The first two interviews that I have completed show two very different kinds of writers. These two students are in the same class, and are asked to do the same kinds of tasks in class, from teacher input, to formative assessment, to summative assessment. By comparing their responses to a similar set of questions,we can begin to peek into the predilections and behaviors of the adolescent vis a vis writing.
you may, refresh yourself on these two students, reader, by watching their interviews here:
M believes not only that she is a good writer, but that her maximum effort isnt required. is taht a sign of her giftedness or of how teachers assess writing? Many English departments come up with a standard set of requirements that a piece of writing should meet in order to earn a certain score. These requirements include things like clarity of thesis statemnt, sufficient textual support and elaboration, overal organization of thought, and basic spelling/grammar/fluency. While these are good paramaters with which to engage the vast majority of writers, it’s possible that some writers, like M, may need more nuance in assessment of their writing. A “4 out of 4″ is a goal to which D, the second student interviewed, can and does aspire to. He, and most students, work toward creating topic sentences that capture what each paragraph is attempting to support; he, and most students, are working on using specific words and phrases from a text as their evidence, and then explaining to the reader how they support the topic sentence. I have a sneaking suspicion that I could ask M to write an essay in 30 minutes based on a poem that she had never seen before, and she would write something that meets the “4 out of 4″ criteria. After drafts and drafts, peer and teacher revision, a significant percentage of my students would still not reach that mark.
But what could that kind of differentiated assessment look like? Should a teacher, who knows that she is an exceptional writer, assess her using different criteria than the other one-hundred-plus students I teach? Lets assume that a classroom already is differentiated for standard/honors split; if one or two students write at a level that is consistently a level above all the others, should I create a new category, a “super-honors” that challenges them to refine their skill? Or should the school/system have avenues for high-achieving students to enrich their writing in extra-curricular clubs/groups? Sorry for posing these difficult questions, but they are ones that trouble me, ones that I feel driven to contemplate.
To those ends, M and D cite a few other differences in their writing habits. M writes poems every once in a while, as a way to relieve emotional stresses; D really does nothing of the sort. D, although he may dislike the tedium of the writing process that teachers emphasize, realizes its value, and has notices a significant improvement to his writing once he began implementing them with gusto. M cites a kind of ease with which she generates ideas, compiles effective support, and creates an organizational logic that supports her arguments. While D claims his main problem with writing lies in a lack of vocabulary, I would argue that at a deeper level, he doesn’t as naturally or confidently generate, support, or organize his thoughts in words. To make matters worse, even when invited (but not required) to draft and revise, he may dislike writing to a significant enough extent that he prevents himself from engaging with and practicing those skills.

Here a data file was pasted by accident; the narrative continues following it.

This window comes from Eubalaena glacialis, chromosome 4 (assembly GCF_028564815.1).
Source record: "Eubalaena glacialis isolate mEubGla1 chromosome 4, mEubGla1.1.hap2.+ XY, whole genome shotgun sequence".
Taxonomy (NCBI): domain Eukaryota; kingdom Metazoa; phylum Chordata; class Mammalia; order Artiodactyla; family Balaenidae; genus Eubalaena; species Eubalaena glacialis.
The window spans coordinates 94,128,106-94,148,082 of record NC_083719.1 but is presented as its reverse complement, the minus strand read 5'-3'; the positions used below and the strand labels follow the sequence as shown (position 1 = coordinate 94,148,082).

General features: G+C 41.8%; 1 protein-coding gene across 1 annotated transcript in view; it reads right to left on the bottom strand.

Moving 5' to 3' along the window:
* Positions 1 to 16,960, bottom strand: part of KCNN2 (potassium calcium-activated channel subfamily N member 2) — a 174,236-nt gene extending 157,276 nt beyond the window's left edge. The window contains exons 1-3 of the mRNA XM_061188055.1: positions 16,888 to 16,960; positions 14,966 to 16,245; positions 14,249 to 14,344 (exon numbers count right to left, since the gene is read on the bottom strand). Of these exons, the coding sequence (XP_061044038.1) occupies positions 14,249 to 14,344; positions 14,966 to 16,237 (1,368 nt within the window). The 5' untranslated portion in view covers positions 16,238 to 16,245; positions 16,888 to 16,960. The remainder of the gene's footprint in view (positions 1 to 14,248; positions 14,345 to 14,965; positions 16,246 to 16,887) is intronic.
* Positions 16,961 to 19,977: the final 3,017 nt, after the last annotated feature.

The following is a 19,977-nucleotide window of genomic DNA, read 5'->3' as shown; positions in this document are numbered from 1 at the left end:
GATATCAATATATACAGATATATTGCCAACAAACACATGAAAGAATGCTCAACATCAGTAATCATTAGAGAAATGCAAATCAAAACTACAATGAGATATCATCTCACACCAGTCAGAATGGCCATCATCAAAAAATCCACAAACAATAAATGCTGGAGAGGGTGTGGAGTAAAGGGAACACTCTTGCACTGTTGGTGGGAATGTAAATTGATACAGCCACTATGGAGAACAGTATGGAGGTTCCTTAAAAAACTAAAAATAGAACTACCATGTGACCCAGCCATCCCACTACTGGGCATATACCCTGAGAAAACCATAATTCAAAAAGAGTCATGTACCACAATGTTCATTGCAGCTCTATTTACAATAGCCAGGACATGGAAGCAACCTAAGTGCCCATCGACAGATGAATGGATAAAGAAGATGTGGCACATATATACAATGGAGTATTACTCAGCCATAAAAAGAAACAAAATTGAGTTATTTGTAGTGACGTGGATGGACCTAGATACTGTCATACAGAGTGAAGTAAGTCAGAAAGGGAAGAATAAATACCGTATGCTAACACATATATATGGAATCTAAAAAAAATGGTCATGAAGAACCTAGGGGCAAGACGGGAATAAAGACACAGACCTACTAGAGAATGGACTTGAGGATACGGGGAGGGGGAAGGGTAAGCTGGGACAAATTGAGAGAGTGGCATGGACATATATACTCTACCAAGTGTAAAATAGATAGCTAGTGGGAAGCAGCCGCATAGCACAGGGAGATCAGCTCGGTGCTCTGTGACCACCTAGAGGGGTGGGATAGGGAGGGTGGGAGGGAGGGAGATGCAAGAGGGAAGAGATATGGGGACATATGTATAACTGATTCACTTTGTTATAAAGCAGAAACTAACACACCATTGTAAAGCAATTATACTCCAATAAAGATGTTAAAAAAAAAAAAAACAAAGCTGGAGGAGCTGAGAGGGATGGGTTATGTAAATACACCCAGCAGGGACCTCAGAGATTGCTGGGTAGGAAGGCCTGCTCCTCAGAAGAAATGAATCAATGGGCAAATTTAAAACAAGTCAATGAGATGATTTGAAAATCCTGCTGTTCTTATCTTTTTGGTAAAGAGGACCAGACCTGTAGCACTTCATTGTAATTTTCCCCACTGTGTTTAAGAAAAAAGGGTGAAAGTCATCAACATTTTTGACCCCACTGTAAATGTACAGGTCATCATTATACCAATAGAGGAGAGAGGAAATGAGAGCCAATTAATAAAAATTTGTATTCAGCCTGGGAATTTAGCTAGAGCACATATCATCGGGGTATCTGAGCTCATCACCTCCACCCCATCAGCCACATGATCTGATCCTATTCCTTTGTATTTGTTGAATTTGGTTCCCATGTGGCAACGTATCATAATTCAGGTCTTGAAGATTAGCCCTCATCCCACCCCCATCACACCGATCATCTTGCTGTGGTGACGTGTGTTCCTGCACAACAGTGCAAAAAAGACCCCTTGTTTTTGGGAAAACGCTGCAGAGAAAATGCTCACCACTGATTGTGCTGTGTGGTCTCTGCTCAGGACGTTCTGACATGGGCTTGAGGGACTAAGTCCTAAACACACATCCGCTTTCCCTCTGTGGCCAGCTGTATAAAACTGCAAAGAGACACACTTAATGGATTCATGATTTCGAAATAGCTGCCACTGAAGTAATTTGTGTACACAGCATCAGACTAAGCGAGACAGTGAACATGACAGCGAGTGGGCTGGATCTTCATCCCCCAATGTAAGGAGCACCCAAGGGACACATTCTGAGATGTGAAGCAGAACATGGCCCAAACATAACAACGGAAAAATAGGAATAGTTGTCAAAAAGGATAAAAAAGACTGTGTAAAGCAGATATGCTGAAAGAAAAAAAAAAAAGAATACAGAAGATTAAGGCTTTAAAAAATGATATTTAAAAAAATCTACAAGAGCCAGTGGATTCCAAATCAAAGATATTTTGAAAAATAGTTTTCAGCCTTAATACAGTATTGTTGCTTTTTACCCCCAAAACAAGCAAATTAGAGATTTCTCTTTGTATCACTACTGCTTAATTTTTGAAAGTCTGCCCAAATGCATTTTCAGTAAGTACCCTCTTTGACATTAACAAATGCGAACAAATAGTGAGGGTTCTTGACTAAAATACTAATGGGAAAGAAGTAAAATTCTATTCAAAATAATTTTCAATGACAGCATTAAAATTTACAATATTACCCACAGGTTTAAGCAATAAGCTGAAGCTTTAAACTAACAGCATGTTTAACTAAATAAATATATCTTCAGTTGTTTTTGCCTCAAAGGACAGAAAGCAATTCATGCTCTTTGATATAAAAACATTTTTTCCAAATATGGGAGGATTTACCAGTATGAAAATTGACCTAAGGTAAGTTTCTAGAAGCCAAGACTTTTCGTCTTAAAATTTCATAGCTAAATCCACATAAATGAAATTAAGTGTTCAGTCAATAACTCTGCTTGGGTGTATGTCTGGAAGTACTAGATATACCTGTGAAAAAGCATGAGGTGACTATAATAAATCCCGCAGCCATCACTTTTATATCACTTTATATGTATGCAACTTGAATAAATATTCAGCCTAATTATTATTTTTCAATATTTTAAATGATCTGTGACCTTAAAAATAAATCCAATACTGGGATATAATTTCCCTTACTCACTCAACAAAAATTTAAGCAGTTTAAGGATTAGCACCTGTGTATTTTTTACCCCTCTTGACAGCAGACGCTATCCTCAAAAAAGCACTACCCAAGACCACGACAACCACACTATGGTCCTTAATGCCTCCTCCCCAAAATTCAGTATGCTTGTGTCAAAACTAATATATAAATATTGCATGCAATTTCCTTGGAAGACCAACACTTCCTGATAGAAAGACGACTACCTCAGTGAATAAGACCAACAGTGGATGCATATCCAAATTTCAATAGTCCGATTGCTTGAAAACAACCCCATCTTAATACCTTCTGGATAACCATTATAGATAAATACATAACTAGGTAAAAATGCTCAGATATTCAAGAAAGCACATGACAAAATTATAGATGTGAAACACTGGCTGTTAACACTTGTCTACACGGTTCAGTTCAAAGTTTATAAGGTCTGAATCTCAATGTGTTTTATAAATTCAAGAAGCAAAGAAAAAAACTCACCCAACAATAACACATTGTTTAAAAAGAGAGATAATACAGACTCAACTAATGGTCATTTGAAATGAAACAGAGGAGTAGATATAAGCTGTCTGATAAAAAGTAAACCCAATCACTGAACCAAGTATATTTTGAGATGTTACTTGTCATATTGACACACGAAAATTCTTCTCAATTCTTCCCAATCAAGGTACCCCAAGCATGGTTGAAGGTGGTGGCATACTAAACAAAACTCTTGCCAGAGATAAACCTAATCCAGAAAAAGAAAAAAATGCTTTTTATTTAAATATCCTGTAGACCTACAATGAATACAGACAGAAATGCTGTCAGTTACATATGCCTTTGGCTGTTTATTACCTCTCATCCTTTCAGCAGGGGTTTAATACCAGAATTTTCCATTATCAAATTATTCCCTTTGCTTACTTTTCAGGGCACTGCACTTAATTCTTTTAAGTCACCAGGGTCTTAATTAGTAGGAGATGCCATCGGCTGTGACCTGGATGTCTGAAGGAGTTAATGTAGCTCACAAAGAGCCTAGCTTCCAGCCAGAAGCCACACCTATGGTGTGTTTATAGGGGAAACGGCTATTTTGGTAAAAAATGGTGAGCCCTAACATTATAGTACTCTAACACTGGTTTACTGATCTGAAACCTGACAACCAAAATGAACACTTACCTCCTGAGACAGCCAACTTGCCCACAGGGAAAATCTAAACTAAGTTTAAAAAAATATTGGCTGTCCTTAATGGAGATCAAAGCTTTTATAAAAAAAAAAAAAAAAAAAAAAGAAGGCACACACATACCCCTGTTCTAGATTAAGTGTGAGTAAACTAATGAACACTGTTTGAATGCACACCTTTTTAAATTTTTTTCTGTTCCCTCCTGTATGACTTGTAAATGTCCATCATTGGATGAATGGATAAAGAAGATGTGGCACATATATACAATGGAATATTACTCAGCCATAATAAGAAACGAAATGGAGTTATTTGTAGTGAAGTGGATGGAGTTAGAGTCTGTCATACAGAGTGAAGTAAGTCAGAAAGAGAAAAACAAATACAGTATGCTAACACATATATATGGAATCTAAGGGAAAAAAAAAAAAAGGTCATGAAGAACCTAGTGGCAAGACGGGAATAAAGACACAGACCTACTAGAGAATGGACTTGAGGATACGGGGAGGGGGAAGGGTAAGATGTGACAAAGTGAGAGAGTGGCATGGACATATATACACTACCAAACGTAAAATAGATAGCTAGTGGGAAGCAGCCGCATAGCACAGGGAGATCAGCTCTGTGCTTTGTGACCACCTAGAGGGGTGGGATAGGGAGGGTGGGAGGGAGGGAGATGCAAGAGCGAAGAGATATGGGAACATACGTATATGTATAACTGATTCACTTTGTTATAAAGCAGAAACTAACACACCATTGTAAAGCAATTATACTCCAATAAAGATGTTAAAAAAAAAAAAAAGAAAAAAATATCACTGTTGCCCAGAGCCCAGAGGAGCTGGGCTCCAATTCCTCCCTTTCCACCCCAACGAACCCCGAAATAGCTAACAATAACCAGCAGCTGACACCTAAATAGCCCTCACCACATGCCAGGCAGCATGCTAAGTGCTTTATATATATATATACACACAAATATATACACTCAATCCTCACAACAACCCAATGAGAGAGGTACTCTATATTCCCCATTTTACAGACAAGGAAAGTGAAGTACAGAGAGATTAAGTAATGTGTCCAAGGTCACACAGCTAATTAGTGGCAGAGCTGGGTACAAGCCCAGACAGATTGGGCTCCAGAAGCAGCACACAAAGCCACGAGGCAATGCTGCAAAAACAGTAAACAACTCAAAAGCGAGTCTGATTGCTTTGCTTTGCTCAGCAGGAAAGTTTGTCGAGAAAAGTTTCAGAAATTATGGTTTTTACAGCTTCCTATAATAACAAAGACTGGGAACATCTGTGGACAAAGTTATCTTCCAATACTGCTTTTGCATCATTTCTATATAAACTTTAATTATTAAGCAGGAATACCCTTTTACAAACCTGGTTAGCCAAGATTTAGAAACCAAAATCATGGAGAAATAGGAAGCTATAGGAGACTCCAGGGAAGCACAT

I found it interesting, but not particularly enlightening, that both D and M enjoy reading histories, memoir, biography. If I had to peg one of them as a fiction reader, it would be M, because she is young, creative, creative, and female, though it seems my presuppositions are again inaccurate. Similarly, both D and M agree that students may write more when encouraged, but should that encouragement bleed into the excessive or punitive, they would push back against it. While they didn’t go into more detail, I could imagine that resistance be an overt refusal to write, or simply a slackening in effort leading to a less refined product. Frankly, I have seen both
Finally, I think it is important to note how these two students describe their relationship with writing when they were younger. D, who professes talent in math and science, and hopes to be an engineer, was encouraged to practice math skills when he was younger, at the behest of his father. M, who claims no set career goals, notes that she was encouraged to read and write quite a bit. more than anything a teacher can do in one meager year with an adolescent, I think having a foundation in which a child is encouraged to read and write, has success with it, and perhaps most importantly, is not allowed to quit when he or she struggles, is most crucial to having success as writers.
As per usual, reader, I encourage you to suggest areas where I might improve my query or where i might focus my analysis. Until we meet again, happy writing.